An English-speaking teacher says the Miami-Dade County School Board discriminated against her by not hiring her for a job. One requirement of the position? Teaching an hour of Spanish per day.
Tracy Rosner, a third-grade teacher at Coral Reef Elementary, filed a federal lawsuit in the Southern District of Florida last week claiming employment discrimination on the basis of her race — which is white.
Miami-Dade School Board attorneys have not filed a formal response in court and did not return calls for comment Thursday. We'll update this post if they provide one.
Rosner's attorneys write that her school's students are on three tracks: college preparatory, gifted, and extended foreign language (EFL), where they receive one hour of foreign language instruction per day. In May 2015, Rosner requested to be reassigned to the EFL track, where students are taught both English and another language.
But Rosner says the principal had an unfair policy of requiring its foreign language teachers to actually speak the language they were teaching. In a totally ¿En serio? moment, Rosner claims that she was "otherwise fully qualified" for the job and that the policy is discriminatory. Her complaint says the school could have given her the job and then just had someone else teach the foreign language component for one hour per day.
After she was denied the job, Rosner says, the school's principal retaliated by doubling her workload and asking her to teach all the subjects instead of just reading and language arts. Rosner apparently complained to the superintendent and even made a formal complaint to the school district's civil rights office, but administrators there found no probable cause and closed the case.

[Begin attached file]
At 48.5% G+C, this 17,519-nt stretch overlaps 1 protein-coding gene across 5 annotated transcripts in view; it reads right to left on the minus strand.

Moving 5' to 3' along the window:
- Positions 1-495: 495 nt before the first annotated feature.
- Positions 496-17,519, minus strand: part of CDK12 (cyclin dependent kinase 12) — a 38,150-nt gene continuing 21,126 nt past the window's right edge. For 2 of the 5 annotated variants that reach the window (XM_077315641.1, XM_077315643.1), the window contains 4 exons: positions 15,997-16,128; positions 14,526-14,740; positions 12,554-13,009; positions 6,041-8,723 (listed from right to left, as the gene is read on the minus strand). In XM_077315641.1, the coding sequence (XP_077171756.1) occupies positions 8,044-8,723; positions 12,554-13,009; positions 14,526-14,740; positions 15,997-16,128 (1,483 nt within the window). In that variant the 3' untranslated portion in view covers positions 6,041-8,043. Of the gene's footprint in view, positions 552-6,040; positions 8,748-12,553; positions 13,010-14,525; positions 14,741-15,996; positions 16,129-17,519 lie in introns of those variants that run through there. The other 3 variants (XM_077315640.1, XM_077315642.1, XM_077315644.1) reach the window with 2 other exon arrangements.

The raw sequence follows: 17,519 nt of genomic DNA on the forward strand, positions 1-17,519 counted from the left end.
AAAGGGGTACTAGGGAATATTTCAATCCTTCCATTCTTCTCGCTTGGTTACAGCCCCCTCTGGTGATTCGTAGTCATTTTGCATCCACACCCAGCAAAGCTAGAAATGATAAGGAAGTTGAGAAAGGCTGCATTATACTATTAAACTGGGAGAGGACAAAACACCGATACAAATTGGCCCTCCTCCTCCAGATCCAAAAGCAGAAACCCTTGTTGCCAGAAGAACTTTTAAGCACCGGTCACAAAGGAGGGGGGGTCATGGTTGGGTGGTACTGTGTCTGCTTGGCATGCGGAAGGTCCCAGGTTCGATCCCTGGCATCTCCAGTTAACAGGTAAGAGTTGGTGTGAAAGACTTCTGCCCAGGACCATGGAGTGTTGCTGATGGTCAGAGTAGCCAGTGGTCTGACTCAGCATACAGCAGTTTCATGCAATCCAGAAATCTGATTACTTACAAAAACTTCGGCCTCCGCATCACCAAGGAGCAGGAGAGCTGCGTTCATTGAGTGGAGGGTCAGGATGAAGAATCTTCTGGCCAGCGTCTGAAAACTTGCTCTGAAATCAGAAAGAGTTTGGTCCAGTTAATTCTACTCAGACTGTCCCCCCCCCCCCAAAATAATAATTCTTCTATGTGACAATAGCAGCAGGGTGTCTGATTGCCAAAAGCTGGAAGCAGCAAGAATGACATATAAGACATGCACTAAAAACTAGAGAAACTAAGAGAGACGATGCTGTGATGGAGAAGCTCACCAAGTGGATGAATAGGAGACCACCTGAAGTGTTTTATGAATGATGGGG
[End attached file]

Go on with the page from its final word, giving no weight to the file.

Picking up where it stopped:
The lawsuit claims that non-Spanish speakers are a minority population in Miami-Dade County and that seeking employment solely from Spanish speakers "disproportionately affects" Rosner and others like her.
"As a direct and proximate result of the retaliation against Ms. Rosner, and the violation of her rights... Ms. Rosner was provided a less desirable position and has damages including emotional pain, suffering, inconvenience, mental anguish, [and] loss of enjoyment of life," the lawsuit states.
Rosner did not respond to a message from New Times seeking comment.
Update: After publication, Rosner's attorney, Matthew Dietz, sent a letter to clarify. It stated: "Ms. Rosner was denied a job teaching English Reading and Composition to children in the EFL program in Miami-Dade County Schools. The EFL program has a one-hour Spanish component per day that can be taught by any teacher in the program, and not exclusively the English Reading and Comprehension teacher. By requiring the English teacher to understand Spanish to teach English to English speaking students is the issue." The headline and lead sentence have been updated to reflect this.
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